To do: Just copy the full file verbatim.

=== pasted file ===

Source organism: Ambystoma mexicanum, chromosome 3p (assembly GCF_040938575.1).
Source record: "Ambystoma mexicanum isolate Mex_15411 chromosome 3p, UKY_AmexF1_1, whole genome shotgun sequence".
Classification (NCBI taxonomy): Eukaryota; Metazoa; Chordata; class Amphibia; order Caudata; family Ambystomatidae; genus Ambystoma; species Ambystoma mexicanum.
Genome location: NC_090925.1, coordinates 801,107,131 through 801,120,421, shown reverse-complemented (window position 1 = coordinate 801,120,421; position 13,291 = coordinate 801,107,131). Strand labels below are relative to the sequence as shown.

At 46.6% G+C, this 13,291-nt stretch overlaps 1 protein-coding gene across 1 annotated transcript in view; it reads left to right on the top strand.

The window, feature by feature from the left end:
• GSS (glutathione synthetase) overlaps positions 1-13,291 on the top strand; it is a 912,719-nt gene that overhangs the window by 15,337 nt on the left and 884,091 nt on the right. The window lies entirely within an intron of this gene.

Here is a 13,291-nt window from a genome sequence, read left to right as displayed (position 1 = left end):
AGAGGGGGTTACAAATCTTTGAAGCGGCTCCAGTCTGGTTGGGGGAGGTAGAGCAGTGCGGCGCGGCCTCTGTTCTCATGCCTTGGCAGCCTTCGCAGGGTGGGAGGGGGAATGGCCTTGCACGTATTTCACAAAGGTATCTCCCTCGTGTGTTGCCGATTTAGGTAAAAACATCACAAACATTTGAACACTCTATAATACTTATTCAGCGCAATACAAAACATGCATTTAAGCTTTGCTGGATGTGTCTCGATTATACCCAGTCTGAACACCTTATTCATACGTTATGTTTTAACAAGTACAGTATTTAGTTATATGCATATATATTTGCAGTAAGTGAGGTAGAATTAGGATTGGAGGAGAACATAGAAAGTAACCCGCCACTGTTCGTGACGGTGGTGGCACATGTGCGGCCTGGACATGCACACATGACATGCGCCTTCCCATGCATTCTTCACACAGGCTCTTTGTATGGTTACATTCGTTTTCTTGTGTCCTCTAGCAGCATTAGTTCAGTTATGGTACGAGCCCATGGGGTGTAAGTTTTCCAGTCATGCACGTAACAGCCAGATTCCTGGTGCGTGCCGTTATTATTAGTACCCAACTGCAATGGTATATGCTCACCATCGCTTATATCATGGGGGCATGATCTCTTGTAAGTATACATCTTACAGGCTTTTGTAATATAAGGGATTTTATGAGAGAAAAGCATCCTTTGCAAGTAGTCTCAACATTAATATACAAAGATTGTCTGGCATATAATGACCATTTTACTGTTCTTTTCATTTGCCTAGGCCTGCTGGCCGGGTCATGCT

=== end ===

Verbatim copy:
Source organism: Ambystoma mexicanum, chromosome 3p (assembly GCF_040938575.1).
Source record: "Ambystoma mexicanum isolate Mex_15411 chromosome 3p, UKY_AmexF1_1, whole genome shotgun sequence".
Classification (NCBI taxonomy): Eukaryota; Metazoa; Chordata; class Amphibia; order Caudata; family Ambystomatidae; genus Ambystoma; species Ambystoma mexicanum.
Genome location: NC_090925.1, coordinates 801,107,131 through 801,120,421, shown reverse-complemented (window position 1 = coordinate 801,120,421; position 13,291 = coordinate 801,107,131). Strand labels below are relative to the sequence as shown.

At 46.6% G+C, this 13,291-nt stretch overlaps 1 protein-coding gene across 1 annotated transcript in view; it reads left to right on the top strand.

The window, feature by feature from the left end:
• GSS (glutathione synthetase) overlaps positions 1-13,291 on the top strand; it is a 912,719-nt gene that overhangs the window by 15,337 nt on the left and 884,091 nt on the right. The window lies entirely within an intron of this gene.

Here is a 13,291-nt window from a genome sequence, read left to right as displayed (position 1 = left end):
AGAGGGGGTTACAAATCTTTGAAGCGGCTCCAGTCTGGTTGGGGGAGGTAGAGCAGTGCGGCGCGGCCTCTGTTCTCATGCCTTGGCAGCCTTCGCAGGGTGGGAGGGGGAATGGCCTTGCACGTATTTCACAAAGGTATCTCCCTCGTGTGTTGCCGATTTAGGTAAAAACATCACAAACATTTGAACACTCTATAATACTTATTCAGCGCAATACAAAACATGCATTTAAGCTTTGCTGGATGTGTCTCGATTATACCCAGTCTGAACACCTTATTCATACGTTATGTTTTAACAAGTACAGTATTTAGTTATATGCATATATATTTGCAGTAAGTGAGGTAGAATTAGGATTGGAGGAGAACATAGAAAGTAACCCGCCACTGTTCGTGACGGTGGTGGCACATGTGCGGCCTGGACATGCACACATGACATGCGCCTTCCCATGCATTCTTCACACAGGCTCTTTGTATGGTTACATTCGTTTTCTTGTGTCCTCTAGCAGCATTAGTTCAGTTATGGTACGAGCCCATGGGGTGTAAGTTTTCCAGTCATGCACGTAACAGCCAGATTCCTGGTGCGTGCCGTTATTATTAGTACCCAACTGCAATGGTATATGCTCACCATCGCTTATATCATGGGGGCATGATCTCTTGTAAGTATACATCTTACAGGCTTTTGTAATATAAGGGATTTTATGAGAGAAAAGCATCCTTTGCAAGTAGTCTCAACATTAATATACAAAGATTGTCTGGCATATAATGACCATTTTACTGTTCTTTTCATTTGCCTAGGCCTGCTGGCCGGGTCATGCT